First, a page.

so that his own expression of confidence in his exorcistic ministry as manifestly of God would hardly be surprising or out of character.381 Just the same confidence comes to clear expression in Jesus' condemnation of the Galilean villages and 'this generation':382 his mission was so manifestly of God that their rejection of it was all the more culpable.

The fact that Matt. concludes the reference to the eschatological blessings evident in Jesus' mission with the benediction 'Blessed is the one who takes no offence at me' (Matt. 11,6/Luke 7.23) reinforces this line of thought.383 Did Jesus see himself simply as the channel of eschatological blessing? It sounds more as though he saw his mission as embodying these blessings, himself as the decisive agent in the realisation of eschatological hopes.384 In terms of the debate sparked by Bultmann, it was not simply that the proclaimer became the proclaimed (that is, after Easter). Rather, the proclaimer was integral to the proclamation. Here too we can include the 'something greater than Solomon', 'some-

379. E.g., Tödt, Son of Man 119; but see above, chapter 8 n. 104.

380. The point is not dependent on 'Spirit' being the earlier version (see above, §12.5d[2]).

Davies presses the point to argue that Jesus as a spirit-possessed healer understood himself as 'the embodiment of the spirit of God' (Jesus the Healer, here 21).

382. Matt. 11,21-23/Luke 10.13-15, linked by Matthew to the testimony regarding the Baptist and by Luke to the mission of the seventy; Matt. 12,41 -42/Luke 11.31-32, linked quite closely by both Matthew and Luke to the sequence of exorcism sayings. See also § 12.4e above.

384.1 do not think the point can be pressed so hard in Matt. 12.28/Luke 11.20: it is unclear whether was part of the original Q text (the evidence is very mixed as regards Luke more to the point, however, the text (in its Greek form at least) is constructed so as to set of God' in the place of emphasis, not the T. The point is missed and the christological corollary pressed too hard by Twelftree, Jesus the Exorcist 108-109, and H. K. Nielsen, Heiligung und Verkündigung. Das Verständnis der Heiligung und ihres Verhältnisses zur Verkündigung bei Jesus und in der ältesten Kirche (Leiden: Brill, 1987) 45; see also above, chapter 12 n. 362.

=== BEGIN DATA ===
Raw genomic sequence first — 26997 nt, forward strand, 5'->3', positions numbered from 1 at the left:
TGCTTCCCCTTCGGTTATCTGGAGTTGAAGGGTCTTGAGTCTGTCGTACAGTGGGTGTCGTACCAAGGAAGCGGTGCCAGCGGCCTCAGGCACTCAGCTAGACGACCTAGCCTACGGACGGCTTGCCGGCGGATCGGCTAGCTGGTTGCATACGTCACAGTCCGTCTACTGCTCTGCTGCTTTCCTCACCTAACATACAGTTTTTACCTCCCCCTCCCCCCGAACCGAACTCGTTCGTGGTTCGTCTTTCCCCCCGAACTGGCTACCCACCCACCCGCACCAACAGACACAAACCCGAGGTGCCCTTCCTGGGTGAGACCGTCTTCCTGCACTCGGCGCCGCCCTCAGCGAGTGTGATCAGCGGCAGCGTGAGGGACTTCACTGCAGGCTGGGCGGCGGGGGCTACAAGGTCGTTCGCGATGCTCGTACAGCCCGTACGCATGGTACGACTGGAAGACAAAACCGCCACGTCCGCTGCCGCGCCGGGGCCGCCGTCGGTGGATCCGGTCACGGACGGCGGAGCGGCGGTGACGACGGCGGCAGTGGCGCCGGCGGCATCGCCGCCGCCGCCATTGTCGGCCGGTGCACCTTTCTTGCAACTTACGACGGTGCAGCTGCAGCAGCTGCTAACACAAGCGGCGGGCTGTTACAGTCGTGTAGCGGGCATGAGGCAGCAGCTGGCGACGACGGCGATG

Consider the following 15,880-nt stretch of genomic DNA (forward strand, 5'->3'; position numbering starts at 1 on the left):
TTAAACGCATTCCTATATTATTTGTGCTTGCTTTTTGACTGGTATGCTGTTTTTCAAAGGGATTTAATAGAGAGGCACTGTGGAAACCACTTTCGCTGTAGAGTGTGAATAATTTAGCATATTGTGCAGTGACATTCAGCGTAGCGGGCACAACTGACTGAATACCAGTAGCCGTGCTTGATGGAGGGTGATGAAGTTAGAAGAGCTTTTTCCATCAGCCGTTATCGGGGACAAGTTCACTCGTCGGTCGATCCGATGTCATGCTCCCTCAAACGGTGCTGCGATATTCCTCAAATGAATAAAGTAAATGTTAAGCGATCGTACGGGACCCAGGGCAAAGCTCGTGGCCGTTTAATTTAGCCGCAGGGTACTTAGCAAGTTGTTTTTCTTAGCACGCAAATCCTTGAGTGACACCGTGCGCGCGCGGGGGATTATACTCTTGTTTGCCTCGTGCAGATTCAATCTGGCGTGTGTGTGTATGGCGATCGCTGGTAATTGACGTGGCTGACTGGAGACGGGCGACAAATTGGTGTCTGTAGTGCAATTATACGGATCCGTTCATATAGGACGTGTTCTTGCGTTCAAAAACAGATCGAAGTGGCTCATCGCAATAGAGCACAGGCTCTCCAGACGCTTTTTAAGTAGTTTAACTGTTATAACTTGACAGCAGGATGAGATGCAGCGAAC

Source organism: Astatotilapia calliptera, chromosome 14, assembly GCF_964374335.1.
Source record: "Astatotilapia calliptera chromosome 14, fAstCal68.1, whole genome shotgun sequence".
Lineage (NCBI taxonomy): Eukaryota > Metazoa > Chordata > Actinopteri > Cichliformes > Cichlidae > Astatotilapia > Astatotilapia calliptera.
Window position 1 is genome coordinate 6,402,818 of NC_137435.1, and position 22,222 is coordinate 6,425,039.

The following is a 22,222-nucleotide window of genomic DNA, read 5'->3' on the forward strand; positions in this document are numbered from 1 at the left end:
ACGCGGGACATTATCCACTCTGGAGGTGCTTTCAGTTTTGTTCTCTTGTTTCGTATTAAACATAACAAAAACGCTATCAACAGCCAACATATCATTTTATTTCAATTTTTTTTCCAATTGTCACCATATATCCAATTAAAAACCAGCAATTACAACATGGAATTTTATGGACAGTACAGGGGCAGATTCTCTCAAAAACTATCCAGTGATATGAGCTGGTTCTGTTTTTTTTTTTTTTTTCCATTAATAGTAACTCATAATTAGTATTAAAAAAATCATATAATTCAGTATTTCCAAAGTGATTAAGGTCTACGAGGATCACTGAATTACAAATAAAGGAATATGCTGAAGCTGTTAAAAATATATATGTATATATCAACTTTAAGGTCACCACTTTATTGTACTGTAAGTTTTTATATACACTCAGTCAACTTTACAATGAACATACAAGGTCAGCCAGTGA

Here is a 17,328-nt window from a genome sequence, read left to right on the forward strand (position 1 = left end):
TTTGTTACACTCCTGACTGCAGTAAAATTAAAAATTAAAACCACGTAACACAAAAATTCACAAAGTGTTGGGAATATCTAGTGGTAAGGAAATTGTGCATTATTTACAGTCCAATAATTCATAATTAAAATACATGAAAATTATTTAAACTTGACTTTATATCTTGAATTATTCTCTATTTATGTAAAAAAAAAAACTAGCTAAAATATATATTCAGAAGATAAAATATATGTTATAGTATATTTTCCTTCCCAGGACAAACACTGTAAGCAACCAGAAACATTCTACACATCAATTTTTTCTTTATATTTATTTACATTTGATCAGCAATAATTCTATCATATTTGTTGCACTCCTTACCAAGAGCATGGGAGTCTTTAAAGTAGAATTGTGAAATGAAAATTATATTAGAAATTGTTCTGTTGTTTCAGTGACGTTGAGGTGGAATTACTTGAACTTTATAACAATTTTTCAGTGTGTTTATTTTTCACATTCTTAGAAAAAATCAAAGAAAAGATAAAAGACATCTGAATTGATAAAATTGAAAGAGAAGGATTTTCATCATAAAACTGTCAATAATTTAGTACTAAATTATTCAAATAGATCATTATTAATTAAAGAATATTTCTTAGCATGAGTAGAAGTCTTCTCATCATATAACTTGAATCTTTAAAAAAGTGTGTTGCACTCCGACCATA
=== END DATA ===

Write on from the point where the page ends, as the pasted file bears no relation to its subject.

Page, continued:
thing greater than Jonah' motif. For now we have observed its presence not only in the sayings tradition (Matt. but also implied in Jesus'

success as an exorcist and in talk of Jonah('s preaching) as a sign and integral to the story of the stilling of the storm. probably from its first telling. What should we take from this for Jesus' own evaluation of the category of 'healer. exorcist' as descriptions of his mission?

In all this we are touching on what Bultmann described as 'the immediacy of [Jesus'] eschatological consciousness' coming to expression in such material. somewhat surprisingly given Bultmann's overall reaction to Liberal attempts to penetrate into Jesus' self-consciousness. Today. when eschatology is being reinterpreted in more social and political terms. Bultmann's description has been largely left behind. But if self-awareness can legitimately be detected behind certain assertions (and ways of acting).386 then Bultmann's observation remains valid. We are unlikely to appreciate Jesus' kingdom teaching and his mission as a whole unless we are willing to recognize that Jesus claimed (was remembered as claiming) a distinctive. and distinctively eschato-logical. empowering for his mission. as evidenced particularly in his healings and exorcisms.